I’ve got several comments about the context of last Sunday’s presidential election in Honduras, where Porfirio “Pepe” Lobo, a conservative businessman, was declared victor.
The hope is that the election will end a crisis that emerged on June 28, when the Honduran military seized the previously elected President Manuel Zelaya, and sent him into exile.
Zelaya is now back in Tegucigalpa, holed up at the Brazilian embassy, where he issued statements calling on supporters to boycott the national ballot.
That didn’t happen, or at least not on any mass scale. An independent Honduran civic group said that the turnout was down only 7.4 percent from the previous presidential election, to 47.6 percent. Government tallies placed the turnout much higher.
By itself, the turnout is not an issue, but legitimacy is. If 47.6 percent sounds like a low turnout, Americans should remember that U.S. presidential elections in recent history haven’t been much higher than that, sometimes lower than 50 percent. In the contested 2000 Gore-Bush election, 54.2 percent of eligible voters turned out.
The difference is, well, the United States is the United States. Americans didn’t take to the barricades after the Supreme Court chose Bush as the winner along political lines; Democrats and the news media
shied away from controversy and swallowed the result.
Honduras, on the other hand, is Honduras. At first, the United States, which played a controversial role in trying to end the dispute between Zelaya and Roberto Micheletti, the man installed as president by the Honduran Congress and Supreme Court. Complicating matters was Zelaya’s friendship and growing affinity with Venezuela’s President Hugo Chavez, hardly a U.S. ally.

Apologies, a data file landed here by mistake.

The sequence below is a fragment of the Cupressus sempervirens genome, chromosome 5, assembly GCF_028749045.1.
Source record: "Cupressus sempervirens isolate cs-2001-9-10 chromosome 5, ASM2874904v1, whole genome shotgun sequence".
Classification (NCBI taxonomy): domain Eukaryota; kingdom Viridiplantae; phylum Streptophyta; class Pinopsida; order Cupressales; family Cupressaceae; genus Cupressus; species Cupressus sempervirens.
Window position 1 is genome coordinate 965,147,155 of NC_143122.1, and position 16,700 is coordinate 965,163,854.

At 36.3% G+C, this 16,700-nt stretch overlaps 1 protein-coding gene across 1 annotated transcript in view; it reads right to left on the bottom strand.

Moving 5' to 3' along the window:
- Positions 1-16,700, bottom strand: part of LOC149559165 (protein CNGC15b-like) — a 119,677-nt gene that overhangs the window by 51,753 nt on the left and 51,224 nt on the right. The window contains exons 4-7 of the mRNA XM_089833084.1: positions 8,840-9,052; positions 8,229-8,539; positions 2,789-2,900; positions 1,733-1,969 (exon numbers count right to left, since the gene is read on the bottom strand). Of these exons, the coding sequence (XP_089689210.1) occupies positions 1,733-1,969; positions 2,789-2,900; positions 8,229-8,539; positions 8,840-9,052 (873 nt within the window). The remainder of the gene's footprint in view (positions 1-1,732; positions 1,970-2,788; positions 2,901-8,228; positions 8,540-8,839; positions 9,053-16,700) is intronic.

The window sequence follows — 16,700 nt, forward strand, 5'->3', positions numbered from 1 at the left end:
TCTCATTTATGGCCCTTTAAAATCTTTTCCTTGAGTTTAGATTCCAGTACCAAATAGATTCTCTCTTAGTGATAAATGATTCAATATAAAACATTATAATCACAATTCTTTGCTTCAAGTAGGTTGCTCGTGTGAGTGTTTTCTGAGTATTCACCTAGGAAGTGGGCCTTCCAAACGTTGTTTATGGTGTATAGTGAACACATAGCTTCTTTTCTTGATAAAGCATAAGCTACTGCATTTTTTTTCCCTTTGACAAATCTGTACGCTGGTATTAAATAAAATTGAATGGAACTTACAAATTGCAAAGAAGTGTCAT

The United States immediately recognized Lobo’s victory on Sunday, but other countries, notably Brazil, rejected the balloting, which took place in a climate of protest. Micheletti has been widely criticized internationally for human rights violations and suspension of civil liberties during the election campaign.
Significantly, former President Jimmy Carter’s Carter Center declined to monitor the election, having supported a national unity government prior to the election. The Center explained its position, thus: “We noted that restrictions on press, protest, and movement have occurred since the presidential coup on June 28, 2009, and into the formal campaign period, impinging on the electoral rights of Hondurans.”
While the ball is in the hands of Hondurans, as it always has been, it’s clear that international support and a healing process are required. Successive U.S. governments have often failed to recognize — even as they rightly speak out for representative democracy around the world — that elections are never an end unto themselves.